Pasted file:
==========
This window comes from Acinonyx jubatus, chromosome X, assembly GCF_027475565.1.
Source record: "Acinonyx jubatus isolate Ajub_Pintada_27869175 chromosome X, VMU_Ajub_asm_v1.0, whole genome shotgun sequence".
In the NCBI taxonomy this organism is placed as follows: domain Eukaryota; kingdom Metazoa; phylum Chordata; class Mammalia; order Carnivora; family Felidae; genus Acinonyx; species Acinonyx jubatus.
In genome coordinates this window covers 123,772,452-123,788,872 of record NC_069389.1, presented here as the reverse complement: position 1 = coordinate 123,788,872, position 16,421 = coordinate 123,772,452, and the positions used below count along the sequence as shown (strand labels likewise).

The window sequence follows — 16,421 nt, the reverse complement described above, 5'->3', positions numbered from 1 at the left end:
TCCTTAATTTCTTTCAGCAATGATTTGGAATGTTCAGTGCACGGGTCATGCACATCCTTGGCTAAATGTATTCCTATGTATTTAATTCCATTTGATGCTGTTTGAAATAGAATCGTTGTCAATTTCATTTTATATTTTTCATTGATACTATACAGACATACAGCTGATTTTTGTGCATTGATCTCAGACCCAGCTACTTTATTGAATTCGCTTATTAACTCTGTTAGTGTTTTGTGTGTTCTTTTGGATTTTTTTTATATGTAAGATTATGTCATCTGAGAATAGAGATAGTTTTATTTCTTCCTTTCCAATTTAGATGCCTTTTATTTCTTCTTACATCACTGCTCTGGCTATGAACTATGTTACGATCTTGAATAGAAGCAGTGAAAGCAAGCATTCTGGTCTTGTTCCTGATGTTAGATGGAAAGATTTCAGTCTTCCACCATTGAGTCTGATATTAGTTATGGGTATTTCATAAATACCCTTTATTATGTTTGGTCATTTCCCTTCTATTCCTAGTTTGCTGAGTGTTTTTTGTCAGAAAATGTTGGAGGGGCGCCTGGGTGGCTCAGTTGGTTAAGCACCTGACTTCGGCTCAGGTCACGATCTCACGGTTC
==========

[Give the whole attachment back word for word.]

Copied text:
This window comes from Acinonyx jubatus, chromosome X, assembly GCF_027475565.1.
Source record: "Acinonyx jubatus isolate Ajub_Pintada_27869175 chromosome X, VMU_Ajub_asm_v1.0, whole genome shotgun sequence".
In the NCBI taxonomy this organism is placed as follows: domain Eukaryota; kingdom Metazoa; phylum Chordata; class Mammalia; order Carnivora; family Felidae; genus Acinonyx; species Acinonyx jubatus.
In genome coordinates this window covers 123,772,452-123,788,872 of record NC_069389.1, presented here as the reverse complement: position 1 = coordinate 123,788,872, position 16,421 = coordinate 123,772,452, and the positions used below count along the sequence as shown (strand labels likewise).

The window sequence follows — 16,421 nt, the reverse complement described above, 5'->3', positions numbered from 1 at the left end:
TCCTTAATTTCTTTCAGCAATGATTTGGAATGTTCAGTGCACGGGTCATGCACATCCTTGGCTAAATGTATTCCTATGTATTTAATTCCATTTGATGCTGTTTGAAATAGAATCGTTGTCAATTTCATTTTATATTTTTCATTGATACTATACAGACATACAGCTGATTTTTGTGCATTGATCTCAGACCCAGCTACTTTATTGAATTCGCTTATTAACTCTGTTAGTGTTTTGTGTGTTCTTTTGGATTTTTTTTATATGTAAGATTATGTCATCTGAGAATAGAGATAGTTTTATTTCTTCCTTTCCAATTTAGATGCCTTTTATTTCTTCTTACATCACTGCTCTGGCTATGAACTATGTTACGATCTTGAATAGAAGCAGTGAAAGCAAGCATTCTGGTCTTGTTCCTGATGTTAGATGGAAAGATTTCAGTCTTCCACCATTGAGTCTGATATTAGTTATGGGTATTTCATAAATACCCTTTATTATGTTTGGTCATTTCCCTTCTATTCCTAGTTTGCTGAGTGTTTTTTGTCAGAAAATGTTGGAGGGGCGCCTGGGTGGCTCAGTTGGTTAAGCACCTGACTTCGGCTCAGGTCACGATCTCACGGTTC